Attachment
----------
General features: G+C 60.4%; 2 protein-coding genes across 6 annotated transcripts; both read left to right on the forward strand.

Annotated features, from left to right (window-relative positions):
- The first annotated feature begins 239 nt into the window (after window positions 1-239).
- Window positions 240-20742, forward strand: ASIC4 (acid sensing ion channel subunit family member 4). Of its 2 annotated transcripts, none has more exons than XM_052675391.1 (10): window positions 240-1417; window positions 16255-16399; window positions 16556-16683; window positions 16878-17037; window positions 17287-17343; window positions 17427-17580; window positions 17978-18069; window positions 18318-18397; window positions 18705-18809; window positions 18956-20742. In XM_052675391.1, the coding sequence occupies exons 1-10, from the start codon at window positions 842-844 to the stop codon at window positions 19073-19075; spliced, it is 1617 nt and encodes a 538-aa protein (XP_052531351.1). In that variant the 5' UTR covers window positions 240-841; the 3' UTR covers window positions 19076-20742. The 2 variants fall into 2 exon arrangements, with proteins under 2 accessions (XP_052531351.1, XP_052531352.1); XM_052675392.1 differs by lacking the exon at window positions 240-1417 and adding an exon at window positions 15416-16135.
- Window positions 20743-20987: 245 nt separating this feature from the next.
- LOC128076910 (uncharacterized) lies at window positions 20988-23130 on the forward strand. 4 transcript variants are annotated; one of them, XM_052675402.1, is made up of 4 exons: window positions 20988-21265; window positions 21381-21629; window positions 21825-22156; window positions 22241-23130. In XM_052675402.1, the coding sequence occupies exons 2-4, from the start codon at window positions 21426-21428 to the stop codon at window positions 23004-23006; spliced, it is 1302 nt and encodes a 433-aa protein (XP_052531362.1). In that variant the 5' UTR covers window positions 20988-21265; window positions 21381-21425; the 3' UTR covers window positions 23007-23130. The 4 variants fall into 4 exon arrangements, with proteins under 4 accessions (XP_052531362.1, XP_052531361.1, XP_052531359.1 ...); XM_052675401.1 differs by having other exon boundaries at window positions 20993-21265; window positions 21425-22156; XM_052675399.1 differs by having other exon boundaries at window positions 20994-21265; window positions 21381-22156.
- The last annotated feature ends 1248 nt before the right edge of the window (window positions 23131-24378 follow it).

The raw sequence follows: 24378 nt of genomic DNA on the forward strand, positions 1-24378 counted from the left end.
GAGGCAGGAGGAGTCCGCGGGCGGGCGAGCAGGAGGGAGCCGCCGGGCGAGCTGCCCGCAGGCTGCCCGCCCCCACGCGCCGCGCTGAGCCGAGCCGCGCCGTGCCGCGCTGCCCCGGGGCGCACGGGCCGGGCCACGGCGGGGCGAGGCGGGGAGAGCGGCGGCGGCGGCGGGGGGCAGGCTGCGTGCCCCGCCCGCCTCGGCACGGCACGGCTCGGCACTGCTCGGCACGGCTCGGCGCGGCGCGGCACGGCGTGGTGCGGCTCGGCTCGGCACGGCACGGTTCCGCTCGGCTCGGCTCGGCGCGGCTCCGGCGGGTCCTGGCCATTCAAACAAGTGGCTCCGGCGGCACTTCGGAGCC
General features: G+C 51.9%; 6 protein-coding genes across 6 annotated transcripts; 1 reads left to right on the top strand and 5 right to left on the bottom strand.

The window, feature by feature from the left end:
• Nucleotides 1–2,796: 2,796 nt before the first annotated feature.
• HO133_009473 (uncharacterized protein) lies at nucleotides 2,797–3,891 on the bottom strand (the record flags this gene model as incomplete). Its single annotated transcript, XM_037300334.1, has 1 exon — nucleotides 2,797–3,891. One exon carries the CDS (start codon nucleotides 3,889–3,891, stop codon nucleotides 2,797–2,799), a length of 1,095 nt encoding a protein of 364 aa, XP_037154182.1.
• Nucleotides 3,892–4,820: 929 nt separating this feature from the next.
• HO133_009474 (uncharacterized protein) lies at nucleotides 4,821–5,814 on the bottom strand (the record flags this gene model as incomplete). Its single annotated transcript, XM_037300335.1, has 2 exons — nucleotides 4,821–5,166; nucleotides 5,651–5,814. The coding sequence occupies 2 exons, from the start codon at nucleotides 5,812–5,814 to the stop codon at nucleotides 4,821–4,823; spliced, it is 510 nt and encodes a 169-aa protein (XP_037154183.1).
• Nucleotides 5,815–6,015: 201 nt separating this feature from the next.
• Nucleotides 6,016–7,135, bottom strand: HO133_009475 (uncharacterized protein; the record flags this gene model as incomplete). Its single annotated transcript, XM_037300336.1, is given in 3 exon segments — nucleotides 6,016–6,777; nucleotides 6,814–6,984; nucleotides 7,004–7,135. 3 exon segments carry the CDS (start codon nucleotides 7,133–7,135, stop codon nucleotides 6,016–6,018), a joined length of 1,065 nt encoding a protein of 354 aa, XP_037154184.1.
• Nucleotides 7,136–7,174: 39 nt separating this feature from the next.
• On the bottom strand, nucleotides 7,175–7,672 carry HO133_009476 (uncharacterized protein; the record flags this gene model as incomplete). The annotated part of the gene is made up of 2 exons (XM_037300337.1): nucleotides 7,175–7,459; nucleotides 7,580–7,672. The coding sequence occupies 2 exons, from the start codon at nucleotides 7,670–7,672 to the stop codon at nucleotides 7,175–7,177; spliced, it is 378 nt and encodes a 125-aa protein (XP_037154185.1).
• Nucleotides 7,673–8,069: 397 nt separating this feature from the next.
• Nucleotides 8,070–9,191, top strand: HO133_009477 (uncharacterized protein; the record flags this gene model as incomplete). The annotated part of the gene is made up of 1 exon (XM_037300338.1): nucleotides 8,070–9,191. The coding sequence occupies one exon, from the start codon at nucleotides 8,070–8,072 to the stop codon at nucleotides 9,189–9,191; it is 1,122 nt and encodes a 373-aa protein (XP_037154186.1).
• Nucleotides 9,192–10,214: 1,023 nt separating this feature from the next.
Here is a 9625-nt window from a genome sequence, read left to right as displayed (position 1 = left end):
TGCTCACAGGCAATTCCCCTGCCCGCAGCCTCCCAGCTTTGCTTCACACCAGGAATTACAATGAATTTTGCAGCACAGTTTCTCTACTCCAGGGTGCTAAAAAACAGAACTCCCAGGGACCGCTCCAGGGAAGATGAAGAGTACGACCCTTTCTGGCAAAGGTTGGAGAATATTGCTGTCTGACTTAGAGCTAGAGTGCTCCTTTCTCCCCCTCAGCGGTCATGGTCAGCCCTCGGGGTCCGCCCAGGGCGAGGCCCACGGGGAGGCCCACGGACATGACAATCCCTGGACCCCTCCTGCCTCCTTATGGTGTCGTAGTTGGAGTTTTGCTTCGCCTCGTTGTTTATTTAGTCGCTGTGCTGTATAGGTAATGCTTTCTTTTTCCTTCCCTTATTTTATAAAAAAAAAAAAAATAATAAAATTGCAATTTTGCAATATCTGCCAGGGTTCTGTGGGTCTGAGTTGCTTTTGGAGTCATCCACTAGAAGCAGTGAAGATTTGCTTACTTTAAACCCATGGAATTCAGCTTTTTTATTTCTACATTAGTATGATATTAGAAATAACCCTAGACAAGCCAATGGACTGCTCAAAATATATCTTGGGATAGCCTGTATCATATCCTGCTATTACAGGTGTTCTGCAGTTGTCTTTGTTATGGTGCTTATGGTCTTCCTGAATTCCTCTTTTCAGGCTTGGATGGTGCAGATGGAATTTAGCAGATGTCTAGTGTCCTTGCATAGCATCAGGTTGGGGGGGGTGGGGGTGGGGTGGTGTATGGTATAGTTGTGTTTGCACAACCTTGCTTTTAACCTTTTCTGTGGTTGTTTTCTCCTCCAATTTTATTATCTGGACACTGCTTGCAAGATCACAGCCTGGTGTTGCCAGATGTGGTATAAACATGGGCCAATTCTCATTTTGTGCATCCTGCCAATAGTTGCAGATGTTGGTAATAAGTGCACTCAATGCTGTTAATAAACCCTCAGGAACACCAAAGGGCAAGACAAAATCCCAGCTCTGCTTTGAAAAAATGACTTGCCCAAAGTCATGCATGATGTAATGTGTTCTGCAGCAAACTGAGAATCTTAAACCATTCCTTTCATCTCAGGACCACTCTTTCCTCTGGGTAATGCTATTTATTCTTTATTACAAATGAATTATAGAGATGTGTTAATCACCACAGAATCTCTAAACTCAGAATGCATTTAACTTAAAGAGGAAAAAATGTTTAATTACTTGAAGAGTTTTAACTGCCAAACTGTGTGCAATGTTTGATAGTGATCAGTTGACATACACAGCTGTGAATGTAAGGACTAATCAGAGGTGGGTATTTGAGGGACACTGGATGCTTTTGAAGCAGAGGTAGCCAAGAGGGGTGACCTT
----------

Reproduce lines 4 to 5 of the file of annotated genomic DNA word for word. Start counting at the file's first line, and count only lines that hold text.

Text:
- Window positions 240-20742, forward strand: ASIC4 (acid sensing ion channel subunit family member 4). Of its 2 annotated transcripts, none has more exons than XM_052675391.1 (10): window positions 240-1417; window positions 16255-16399; window positions 16556-16683; window positions 16878-17037; window positions 17287-17343; window positions 17427-17580; window positions 17978-18069; window positions 18318-18397; window positions 18705-18809; window positions 18956-20742. In XM_052675391.1, the coding sequence occupies exons 1-10, from the start codon at window positions 842-844 to the stop codon at window positions 19073-19075; spliced, it is 1617 nt and encodes a 538-aa protein (XP_052531351.1). In that variant the 5' UTR covers window positions 240-841; the 3' UTR covers window positions 19076-20742. The 2 variants fall into 2 exon arrangements, with proteins under 2 accessions (XP_052531351.1, XP_052531352.1); XM_052675392.1 differs by lacking the exon at window positions 240-1417 and adding an exon at window positions 15416-16135.
- Window positions 20743-20987: 245 nt separating this feature from the next.